The premise behind this project was pretty simple. Although I do have a mountain bike converted to a commuter bike, I really liked the idea of building a bike around Shimano’s 8 speed Nexus internal geared hub. So when I found a used Nexus wheelset online, I grabbed them up, then set out to build a nice commuter around them. Simple enough, except for finding the right frame. In the process of looking, I actually ended up purchasing a complete Trek with the Nexus 7 hub. After tinkering with that one for a bit, I stripped it, did a thorough overhaul, and sold it for an extremely modest sum (less than the cost of the back wheel alone) to one of our contributors, who doesn’t own a car. That left me on the prowl for a 19″ 700c frame, preferably black in color, with v-brake mounts, rather than calipers, on the fork and frame. I abandoned any hope of finding one with horizontal dropouts, because that’s easy to accommodate. Once a suitable candidate was located, I removed the drivetrain, and ordered a new chain and single speed crankset as well as a narrower bottom bracket.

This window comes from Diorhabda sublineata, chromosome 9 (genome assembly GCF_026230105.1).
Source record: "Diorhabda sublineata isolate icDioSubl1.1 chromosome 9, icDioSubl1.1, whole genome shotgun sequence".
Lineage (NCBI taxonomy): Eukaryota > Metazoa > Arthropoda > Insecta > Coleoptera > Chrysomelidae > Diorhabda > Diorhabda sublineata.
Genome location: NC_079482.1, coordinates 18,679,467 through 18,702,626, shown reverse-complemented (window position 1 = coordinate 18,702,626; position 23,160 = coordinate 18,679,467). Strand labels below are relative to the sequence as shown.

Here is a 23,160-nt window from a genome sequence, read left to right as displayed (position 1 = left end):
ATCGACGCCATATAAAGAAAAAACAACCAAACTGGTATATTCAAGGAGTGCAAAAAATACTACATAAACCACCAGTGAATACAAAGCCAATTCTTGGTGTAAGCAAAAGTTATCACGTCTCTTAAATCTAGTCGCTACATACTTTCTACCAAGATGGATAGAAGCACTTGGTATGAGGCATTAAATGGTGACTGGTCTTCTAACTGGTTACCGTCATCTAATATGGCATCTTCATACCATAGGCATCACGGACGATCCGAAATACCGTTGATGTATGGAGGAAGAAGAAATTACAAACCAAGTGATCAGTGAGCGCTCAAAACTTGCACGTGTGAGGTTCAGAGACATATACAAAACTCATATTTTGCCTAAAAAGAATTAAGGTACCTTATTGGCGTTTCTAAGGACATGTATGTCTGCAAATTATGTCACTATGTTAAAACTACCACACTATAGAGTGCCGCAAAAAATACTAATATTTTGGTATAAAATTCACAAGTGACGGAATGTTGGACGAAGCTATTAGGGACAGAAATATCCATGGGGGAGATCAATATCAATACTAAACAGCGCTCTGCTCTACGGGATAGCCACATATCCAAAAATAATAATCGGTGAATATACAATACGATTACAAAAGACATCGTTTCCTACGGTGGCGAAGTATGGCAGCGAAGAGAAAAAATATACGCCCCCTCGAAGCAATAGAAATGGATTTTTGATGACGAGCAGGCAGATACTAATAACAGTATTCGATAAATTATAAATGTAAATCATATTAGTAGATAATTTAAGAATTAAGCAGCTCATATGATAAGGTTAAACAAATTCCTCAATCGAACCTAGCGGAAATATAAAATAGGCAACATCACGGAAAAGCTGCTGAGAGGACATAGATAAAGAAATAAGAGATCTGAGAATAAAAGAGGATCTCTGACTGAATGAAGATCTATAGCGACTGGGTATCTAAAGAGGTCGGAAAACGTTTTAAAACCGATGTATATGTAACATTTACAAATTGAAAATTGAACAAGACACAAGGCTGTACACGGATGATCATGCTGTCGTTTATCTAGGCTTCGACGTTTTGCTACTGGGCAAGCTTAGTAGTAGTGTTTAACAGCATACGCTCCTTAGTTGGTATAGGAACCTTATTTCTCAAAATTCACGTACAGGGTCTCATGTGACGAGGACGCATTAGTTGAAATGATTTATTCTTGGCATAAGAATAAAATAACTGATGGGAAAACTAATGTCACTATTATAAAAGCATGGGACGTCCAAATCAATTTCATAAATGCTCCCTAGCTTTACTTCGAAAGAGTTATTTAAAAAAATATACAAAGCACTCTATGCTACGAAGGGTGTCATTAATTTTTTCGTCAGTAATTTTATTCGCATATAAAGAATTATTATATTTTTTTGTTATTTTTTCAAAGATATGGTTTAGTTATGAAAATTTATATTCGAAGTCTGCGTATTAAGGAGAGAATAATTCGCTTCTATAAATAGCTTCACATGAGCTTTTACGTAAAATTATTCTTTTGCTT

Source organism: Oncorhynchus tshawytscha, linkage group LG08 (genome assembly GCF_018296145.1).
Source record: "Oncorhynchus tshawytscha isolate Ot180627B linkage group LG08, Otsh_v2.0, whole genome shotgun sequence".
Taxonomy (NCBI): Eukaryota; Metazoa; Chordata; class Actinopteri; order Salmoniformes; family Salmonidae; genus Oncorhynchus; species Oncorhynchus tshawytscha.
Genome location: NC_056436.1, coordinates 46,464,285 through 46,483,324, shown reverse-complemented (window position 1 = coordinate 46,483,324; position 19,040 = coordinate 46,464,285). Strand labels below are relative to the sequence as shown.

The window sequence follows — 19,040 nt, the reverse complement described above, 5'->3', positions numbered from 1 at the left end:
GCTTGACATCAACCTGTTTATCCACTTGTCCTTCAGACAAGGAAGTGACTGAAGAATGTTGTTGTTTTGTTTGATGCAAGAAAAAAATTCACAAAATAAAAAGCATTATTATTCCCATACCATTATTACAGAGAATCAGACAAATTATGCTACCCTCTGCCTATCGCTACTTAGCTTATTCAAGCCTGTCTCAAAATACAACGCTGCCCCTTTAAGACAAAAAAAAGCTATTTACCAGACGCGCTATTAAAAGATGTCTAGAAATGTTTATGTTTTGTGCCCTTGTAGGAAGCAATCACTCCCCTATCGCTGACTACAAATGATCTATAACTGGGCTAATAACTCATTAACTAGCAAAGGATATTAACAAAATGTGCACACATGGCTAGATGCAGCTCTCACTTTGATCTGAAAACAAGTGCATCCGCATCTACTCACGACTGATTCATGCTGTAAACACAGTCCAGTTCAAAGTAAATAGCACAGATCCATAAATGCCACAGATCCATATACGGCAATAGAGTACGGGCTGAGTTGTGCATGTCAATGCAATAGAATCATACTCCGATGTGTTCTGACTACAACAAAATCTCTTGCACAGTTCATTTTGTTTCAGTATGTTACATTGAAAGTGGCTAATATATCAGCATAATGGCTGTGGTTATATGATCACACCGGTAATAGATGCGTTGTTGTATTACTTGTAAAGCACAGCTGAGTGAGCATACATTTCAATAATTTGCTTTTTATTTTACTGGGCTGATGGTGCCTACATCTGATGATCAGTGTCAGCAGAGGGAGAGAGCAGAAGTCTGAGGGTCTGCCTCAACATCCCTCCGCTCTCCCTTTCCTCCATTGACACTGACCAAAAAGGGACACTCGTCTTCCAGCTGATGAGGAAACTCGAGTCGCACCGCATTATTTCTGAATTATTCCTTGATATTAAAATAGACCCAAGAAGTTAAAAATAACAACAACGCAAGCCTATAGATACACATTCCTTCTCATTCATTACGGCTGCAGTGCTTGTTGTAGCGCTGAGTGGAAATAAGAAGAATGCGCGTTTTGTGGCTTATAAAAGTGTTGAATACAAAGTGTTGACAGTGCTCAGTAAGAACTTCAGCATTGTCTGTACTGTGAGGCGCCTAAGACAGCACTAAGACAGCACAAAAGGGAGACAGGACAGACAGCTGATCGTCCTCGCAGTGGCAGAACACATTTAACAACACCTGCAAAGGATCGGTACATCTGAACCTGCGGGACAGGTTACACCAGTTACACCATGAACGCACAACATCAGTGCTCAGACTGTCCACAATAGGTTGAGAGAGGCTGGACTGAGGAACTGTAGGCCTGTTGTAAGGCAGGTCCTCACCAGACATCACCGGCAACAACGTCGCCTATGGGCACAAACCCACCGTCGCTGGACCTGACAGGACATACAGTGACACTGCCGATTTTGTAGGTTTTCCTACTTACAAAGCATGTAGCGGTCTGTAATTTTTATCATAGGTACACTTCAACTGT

Flat bar road bikes make excellent commuters. The upright riding position can be a benefit for both seeing and being seen in traffic, and the taller 700c wheels roll faster than a mountain bike, even one equipped with slicks. But I wanted low maintenance, hence the Nexus. The fact that it has a clean look reminiscent of a single speed doesn’t hurt either. There’s only the one shifter, and that’s black, with black cable, on a black frame. At first glance, it could almost pass for a single speed. Of course, in keeping with the theme of trying to build on a budget, there is a mix of parts from Trek and Specialized on this Raleigh. Putting function before brand names may not suit everyone, but I’m more concerned with how well things work than which logo is screened on it. In the next few weeks, I’ll cover the transformation from 3×8 to 1×8, paying particular attention to the pitfalls of converting to IGH. Additionally, I’ll show some of the accessories that have been added to make it more suited to commuting. Some things went smoothly, some not so much, such as finding the perfect gearing that will allow me to forgo a chain tensioner. On the bright side, it’s incredibly smooth and quiet, with silent shifting, even when at a stop. If you’ve never experienced a bike equipped with an internal gear hub, I suggest you go seek one out, and give it a try. You just might end up buying or building your own.